Bison Hunting: Where and When to Go
Tell a non-hunting friend you’re going bison hunting and they’re likely to say, “Oh, you mean buffalo hunting.” And while lots of people use the words buffalo and bison interchangeably, the truth is that the animal you can hunt in several states is the American bison, native to the Americas and Europe, and different from the 38 types of buffalo you’ll find in Asia and Africa. Trophy animal hack: American bison have beards, buffaloes don’t.
The distinction is important, because wild bison are carefully managed in all states, and those that have bison hunts strictly control the number of permits issued, the number of animals that can be harvested, and the rules surrounding the hunt.
In South Dakota, for example, bison hunting is limited to Custer State Park, in the southwestern part of the state. Custer has two brief seasons, the first of which is a two-week non-trophy season that starts on October 30. The trophy season starts on November 27 and runs into January. Non-trophy hunts last three days, and begin on Mondays and Wednesdays. Park-selected guides accompany hunters, and tell them which bison they may hunt and where in the park the hunt can take place. The later trophy hunt targets bulls that are usually 10 or more years old and weigh more than 2,000 pounds. These bulls have the potential to be Boone and Crocket eligible. The same guiding rules apply as in the non-trophy hunt. Hunters in both seasons are required to have species-specific big-game licenses as well as hunting tags; licenses are issued via an online lottery.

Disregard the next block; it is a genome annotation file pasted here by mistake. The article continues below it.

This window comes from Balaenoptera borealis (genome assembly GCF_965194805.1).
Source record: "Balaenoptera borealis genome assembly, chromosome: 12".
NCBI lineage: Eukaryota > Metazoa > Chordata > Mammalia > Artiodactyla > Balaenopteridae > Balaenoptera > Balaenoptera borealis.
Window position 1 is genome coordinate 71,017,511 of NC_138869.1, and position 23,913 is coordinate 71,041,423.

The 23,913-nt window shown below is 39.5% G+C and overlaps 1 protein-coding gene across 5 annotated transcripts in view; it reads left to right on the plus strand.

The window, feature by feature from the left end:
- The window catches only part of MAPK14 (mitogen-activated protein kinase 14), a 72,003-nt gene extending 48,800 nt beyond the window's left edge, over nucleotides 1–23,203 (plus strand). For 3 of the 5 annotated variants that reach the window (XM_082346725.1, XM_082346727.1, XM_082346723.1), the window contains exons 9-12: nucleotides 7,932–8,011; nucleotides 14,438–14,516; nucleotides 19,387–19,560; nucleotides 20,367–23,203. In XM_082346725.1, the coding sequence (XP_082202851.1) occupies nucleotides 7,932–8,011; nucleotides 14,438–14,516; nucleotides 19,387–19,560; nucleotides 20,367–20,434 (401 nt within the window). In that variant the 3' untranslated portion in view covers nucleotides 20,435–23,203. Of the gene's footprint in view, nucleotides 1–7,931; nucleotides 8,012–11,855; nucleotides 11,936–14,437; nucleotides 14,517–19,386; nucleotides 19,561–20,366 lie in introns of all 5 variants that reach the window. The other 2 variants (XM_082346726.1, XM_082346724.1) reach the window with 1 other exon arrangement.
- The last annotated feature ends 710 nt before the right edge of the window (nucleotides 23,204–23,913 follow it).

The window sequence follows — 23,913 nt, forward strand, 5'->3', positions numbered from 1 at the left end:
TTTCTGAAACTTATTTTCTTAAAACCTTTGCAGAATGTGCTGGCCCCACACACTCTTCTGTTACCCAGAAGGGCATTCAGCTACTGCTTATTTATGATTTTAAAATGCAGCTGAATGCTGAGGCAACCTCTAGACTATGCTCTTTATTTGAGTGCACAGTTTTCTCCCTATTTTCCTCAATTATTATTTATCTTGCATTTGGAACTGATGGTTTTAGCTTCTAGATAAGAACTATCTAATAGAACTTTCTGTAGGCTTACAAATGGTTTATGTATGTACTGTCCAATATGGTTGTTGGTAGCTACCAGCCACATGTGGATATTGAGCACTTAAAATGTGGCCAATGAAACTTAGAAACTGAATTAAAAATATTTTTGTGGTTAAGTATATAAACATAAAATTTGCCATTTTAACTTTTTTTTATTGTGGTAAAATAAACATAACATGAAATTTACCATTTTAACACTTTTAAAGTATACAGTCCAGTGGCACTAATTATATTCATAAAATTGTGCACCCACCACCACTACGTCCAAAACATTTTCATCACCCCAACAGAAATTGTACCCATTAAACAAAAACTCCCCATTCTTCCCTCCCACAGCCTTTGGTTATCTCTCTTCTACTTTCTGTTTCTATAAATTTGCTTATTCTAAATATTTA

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Montana has four units for bison hunting on public land. The Absaroka-Beartooth unit’s season opened September 15 for backcountry hunters; the regular season opens in November, as it does at the other three. The Absaroka-Beartooth unit is very isolated, which means you’ll only get in and out on foot or horseback. Some of the bison in this unit weigh a literal ton and can yield 800 pounds of meat, so plan on bringing a string of pack animals to get your haul back to the world.
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Wyoming has three units on public land open for bison hunting, which is now in season. Licensing requirements can be tricky and expensive, with non-residents paying as much as $4,000 for a bison hunting license.
Utah (3 units), Arizona (7) and Alaska (5) also have bison hunting opportunities that are listed in FarWide. Click on the links for more information.